Italian doom singing about deeply occult themes? Yeah, go on then, I’m in. I haven’t listened to any Italian bands in a really, really long time – not for any reason other than I haven’t really had the opportunity to. This is apparently the fourth album which Caronte have produced, though for purposes of full disclosure, I haven’t listened to any of them before. Being labelled “Acid Doomers” does rather cover a wide spectrum of listening potentials doesn’t it? Does this mean something like much-missed Welsh tripsters Acrimony, or something a bit more angular and wilfully psychedelic like Acid Witch?
Well, dear reader, not really like either of them. This is dark, heavy on the Gothic doom-laden rock / metal with plenty of nods to the giants of the genre, and even some to the lesser known and long-passed. In fact, the band that I was most reminded of while listening to the almost obscenely enjoyable “Wolves of Thelema” was our very own Blood Divine, the two-album Peaceville act that had ex-members of Anathema and Cradle of Filth on board. “Wolves of Thelema” was produced by Jaime Gomez (Paradise Lost, Ghost, Cathedral and others), and boy, can you tell. Channelling the fine line between darkness and shlock, Caronte have managed to mine a rich vein of campy horror that doesn’t fall so deeply into daftness that it would nestle alongside the more theatrical popular bands that peddle the ware, but manage instead to have enough metal muscle and gristle to remain enjoyable that enjoy our music with a bit of “oomph”.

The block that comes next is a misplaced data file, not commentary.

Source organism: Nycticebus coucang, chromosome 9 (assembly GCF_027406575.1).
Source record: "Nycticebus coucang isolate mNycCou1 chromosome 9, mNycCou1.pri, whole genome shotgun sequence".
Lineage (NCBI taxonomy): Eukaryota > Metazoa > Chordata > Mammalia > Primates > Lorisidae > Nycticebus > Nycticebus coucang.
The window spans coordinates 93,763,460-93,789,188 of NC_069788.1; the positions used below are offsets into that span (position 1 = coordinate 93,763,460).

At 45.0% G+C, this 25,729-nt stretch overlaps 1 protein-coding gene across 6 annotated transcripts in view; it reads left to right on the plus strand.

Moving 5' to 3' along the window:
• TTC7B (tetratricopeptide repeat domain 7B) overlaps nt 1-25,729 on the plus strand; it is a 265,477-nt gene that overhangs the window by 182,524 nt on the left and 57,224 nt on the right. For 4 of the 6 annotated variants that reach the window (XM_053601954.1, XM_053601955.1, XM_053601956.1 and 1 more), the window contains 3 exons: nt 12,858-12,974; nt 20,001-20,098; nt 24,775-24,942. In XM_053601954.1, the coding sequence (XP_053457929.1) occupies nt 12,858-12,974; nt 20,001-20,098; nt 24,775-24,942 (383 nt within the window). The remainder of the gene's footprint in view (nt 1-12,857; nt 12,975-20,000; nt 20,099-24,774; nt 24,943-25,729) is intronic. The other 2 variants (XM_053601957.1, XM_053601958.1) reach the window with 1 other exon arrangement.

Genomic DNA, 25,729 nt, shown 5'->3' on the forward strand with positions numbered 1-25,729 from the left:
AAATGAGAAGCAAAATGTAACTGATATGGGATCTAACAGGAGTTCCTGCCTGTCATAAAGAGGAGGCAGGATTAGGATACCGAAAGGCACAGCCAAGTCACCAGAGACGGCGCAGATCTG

Tracks like “Queen of the Sabbath”, with the ethereal noises and swirling guitars before the main riff kick in may have more than a hint of 60’s “Twilight Zone” about them, but when Dorian Bones’ voice kicks in alongside the catchy yet aggressive axe licks, this is strictly down to business. It is entirely possible to have a band that is at once catchy, a little hammy and still retain the cut and menace that we want from our music. The band also consists of Tony Bones (guitar), who manages to produce plenty of memorable gravely melodies, Henry Bones (“descratorbass”) – which, as far as I can tell sounds pretty much a groovy normal bass (maybe the desecration happens out of the studio), Mike De Chirico on “hell drums” (again, sounds a lot like normal drums only with a slightly wet sounding snare hit) and the relatively sober sounding Asher on “guitars”.
There’s a really hypnotic vibe to a lot of the tracks here, with some droning guitars and Hammond organ managing to underpin the proceedings, and to that end I was reminded a little of Monster Magnet, albeit with a much darker, more metal tone. If you like Ghost, or aspects of Ghost, but wish it had a lot more menace and metal gusto, then this might be the album for you. It’s a really enjoyable listen, and yes – here and there the effects may be cheesier than the world Fondue convention, but the sheer theatricality of it is part of the appeal. When it all clicks together, as it does on the sprawling, post-six minute exercise of closing track “Starway to the Cosmic Fire” – equal parts Danzig and early Anathema, it’s quite a glorious sound to behold. Now, I just need to track down those first three albums and inject them into my ear holes. Top stuff.
(8/10 Chris Davison)